Once upon a time Pele the fire goddess, daughter of Moe-moea-au-lii the troublemaker and Haumea the Earth-mother, was travelling in search of a place to settle. She tried each of the Hawaiian Islands, one after the other, but whenever she sank her magic spade into the earth to dig a fire pit, she was too close to the sea and the waves came and extinguished the flames. Then, at long last, she found her dream home on Kilauea volcano in the southeast corner of the Island of Hawaii, sometimes called the Big Island.
Native Hawaiians are attached to their traditions, and still offer their goddess meat, fish, fruit and flowers, which they lay on the edge of Halemaumau crater, a sacred place in their island chain. This sanctuary is located inside Hawaii Volcanoes National Park, which was created by a decree of the U.S. Congress in 1961 and in 1980 became a UNESCO biosphere reserve(1). The Park's status does not prevent the local people from practising their traditions there. Native Hawaiians who regularly go there do not have to pay the $5 entrance fee, they can pick the medicinal plants they need, and the women are allowed to purify themselves in the hot springs.
The Garden of Eden
About two million people visit the Park each year. There are excellent facilities for welcoming them. Exhibitions and film projections are held at a large Visitor Centre which also contains a mass of documentary material and proposes theme-related guided tours. A network of asphalted roads enables tourists to skirt the edge of Kilauea or travel down to the sea. The diversity of landscapes is amazing, and trails for walkers fan out in all directions. As the sun beats down, you pass by smoking, silver-grey craters, orange banks of sulphur, and mineral deserts and luxuriant forests where towering ferns mingle with the dark foliage of the trees. Visitors can climb 4,170-metre-high Mauna Loa (the "Great Mountain") that has been built up by a succession of lava flows and whose perfectly rounded summit is sometimes covered in snow.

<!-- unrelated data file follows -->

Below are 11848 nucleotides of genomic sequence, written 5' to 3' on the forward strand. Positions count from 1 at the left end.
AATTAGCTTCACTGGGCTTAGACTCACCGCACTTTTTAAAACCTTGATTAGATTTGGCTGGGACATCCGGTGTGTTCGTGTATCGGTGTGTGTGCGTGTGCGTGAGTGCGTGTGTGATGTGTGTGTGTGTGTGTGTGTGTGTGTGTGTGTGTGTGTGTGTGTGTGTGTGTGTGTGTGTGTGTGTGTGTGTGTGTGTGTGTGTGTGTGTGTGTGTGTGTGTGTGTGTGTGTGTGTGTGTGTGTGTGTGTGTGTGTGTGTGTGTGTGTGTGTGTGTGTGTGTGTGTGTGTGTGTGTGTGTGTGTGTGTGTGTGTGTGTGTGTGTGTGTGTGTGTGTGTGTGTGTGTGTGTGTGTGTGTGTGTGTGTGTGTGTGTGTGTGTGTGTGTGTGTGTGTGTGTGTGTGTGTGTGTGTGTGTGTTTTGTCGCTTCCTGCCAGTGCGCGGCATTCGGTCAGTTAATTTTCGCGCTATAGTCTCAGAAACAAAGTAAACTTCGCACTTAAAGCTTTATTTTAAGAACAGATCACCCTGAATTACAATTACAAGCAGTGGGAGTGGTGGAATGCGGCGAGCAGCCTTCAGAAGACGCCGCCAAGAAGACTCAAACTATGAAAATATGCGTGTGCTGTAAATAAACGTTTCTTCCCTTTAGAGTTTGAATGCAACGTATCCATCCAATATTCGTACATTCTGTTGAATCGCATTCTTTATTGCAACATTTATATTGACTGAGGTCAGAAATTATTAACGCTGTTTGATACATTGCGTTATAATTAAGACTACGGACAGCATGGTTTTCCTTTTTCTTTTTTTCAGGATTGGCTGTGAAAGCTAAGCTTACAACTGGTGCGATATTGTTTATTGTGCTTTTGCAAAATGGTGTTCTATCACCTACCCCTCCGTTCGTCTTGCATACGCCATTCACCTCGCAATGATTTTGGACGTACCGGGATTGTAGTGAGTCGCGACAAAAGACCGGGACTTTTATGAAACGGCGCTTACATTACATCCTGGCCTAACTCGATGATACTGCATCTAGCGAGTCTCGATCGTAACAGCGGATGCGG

This remote Pacific archipelago of 124 islands, islets and atolls, including eight main islands, emerged from the ocean 70 million years ago but it was not until 1,600 years ago that its first human inhabitants - Polynesians from the Marquesas Islands - arrived. The new settlers found plants and insects that had been carried to the islands by the wind, birds or sea, but no predatory land mammals. This was a decisive factor, for in the absence of predators, neither plants nor animals developed unnecessary systems of defence.
Before mosquitoes came to the islands as clandestine passengers on the first sailing ships, the small bird called the red apapane (Himatione sanguinea) had developed no immunity to malaria. Avian malaria now takes its toll. Mint and sage had no need of strong, protective odours before the introduction of goats. Park officials are doing their best to save the the state bird, the nene or Hawaiian goose (Branta sandviceasis), from extinction. American zoologist Stuart Pimm calculates that at least 101 bird species have disappeared from Hawaii since humans settled there.
Hawaii's isolation explains why the islands are home to an extraordinarily large number of endemic plants: 95 per cent of some 1,000 recorded species are found nowhere else in the world, but they are vulnerable to feral pigs (Sus scrofa) and other browsing animals. According to botanist Charles Lamoureux, director of Honolulu's Lyon Arboretum, about half the plants should be considered endangered, even if they do not yet figure on official lists.
There are also 5,000 species brought from outside, 25 of which are especially destructive. The worst offenders are the firetree (Myrica faya) from the Canary Islands, the strawberry guava (Psidium cattleianum) a tree from Brazil, the banana poka vine (Passiflora molissima) from South America, and "Coster's curse" (Clidemia hirta) a shrub from Central America. …